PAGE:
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Hosted by Professor Chris Ponting.

If you have a question about this talk, please contact Emily Frape.

Thousands of long intervening noncoding RNAs (lincRNAs) have been recently identified in human and mouse. To better understand functions and evolution of these enigmatic RNAs, we identified more than 550 lincRNAs in zebrafish, an established vertebrate model for development. Although zebrafish lincRNAs shared many characteristics with mammalian lincRNAs, only 29 had detectable sequence similarity with putative mammalian counterparts, typically restricted to a single short region of high conservation. We showed that perturbations of deeply conserved lincRNAs caused developmental abnormalities in zebrafish embryos including brain morphogenesis defects and neurogenesis. The developmental defects could be rescued by either the mature zebrafish lincRNA or its human or mouse othologs. Our rescue experiments showed that despite limited sequence conservation, lincRNAs have conserved functions in zebrafish and mammals.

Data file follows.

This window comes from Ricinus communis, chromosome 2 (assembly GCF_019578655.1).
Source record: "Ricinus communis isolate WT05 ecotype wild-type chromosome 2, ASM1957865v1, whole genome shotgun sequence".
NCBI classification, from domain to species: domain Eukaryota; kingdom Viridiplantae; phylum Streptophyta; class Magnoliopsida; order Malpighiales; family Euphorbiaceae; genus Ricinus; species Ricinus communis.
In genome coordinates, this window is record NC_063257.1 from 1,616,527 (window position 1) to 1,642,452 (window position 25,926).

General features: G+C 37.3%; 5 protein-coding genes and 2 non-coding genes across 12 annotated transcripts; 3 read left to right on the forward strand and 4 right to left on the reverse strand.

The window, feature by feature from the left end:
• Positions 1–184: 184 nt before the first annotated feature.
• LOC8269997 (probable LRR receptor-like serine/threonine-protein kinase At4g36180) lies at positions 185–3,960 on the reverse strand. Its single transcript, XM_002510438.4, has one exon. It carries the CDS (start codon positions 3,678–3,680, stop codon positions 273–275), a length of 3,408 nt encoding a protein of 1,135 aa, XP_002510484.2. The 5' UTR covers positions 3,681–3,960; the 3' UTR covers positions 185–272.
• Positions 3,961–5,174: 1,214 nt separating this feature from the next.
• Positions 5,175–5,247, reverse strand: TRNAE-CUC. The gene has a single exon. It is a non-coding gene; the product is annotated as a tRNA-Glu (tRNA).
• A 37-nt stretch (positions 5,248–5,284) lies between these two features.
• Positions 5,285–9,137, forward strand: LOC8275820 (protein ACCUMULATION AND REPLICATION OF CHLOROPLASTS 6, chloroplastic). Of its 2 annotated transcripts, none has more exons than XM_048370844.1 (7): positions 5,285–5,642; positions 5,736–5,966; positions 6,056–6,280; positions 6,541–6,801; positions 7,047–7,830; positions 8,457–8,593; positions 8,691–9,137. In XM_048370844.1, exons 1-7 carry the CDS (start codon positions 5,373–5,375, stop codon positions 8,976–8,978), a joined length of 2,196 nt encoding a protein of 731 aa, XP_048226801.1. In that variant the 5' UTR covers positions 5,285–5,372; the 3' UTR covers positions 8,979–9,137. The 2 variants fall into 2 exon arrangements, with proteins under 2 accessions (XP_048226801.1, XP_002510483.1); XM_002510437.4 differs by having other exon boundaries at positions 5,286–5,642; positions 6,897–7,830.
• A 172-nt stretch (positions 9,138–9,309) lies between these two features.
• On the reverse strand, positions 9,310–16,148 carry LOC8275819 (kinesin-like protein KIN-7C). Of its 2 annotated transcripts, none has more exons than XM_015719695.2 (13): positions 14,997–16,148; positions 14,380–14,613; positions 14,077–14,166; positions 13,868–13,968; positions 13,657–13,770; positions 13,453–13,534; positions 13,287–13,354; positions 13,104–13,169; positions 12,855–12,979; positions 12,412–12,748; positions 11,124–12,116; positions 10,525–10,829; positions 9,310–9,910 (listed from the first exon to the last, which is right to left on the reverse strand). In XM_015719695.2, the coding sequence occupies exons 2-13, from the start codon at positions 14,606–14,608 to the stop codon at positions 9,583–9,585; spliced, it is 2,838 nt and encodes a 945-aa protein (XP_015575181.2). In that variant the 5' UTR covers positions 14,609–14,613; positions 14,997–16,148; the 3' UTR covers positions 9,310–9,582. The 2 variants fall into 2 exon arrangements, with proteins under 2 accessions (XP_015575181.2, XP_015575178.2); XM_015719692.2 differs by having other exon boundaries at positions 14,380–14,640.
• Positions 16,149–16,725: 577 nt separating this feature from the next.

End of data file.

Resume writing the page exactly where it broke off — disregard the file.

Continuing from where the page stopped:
We recognized that the conserved region of one of the lincRNAs that we called cyrano contains a highly complementary, near perfect miR-7 site that is bound by Argonaute proteins and is highly conserved in all examined vertebrates. We show that a near perfect pairing to a miRNA is indispensable to the cyrano function in vivo. Although miR-7 appears to modestly regulate cyrano levels, it cannot explain the unusual high complementarity of the miRNA—lincRNA pairing. Loss of function and rescue assays in zebrafish embryos show that the interaction between miR-7 and cyrano differs from the canonical miRNA—target regulation suggesting that lincRNA—miRNA complex has an additional, novel function indispensible for normal development.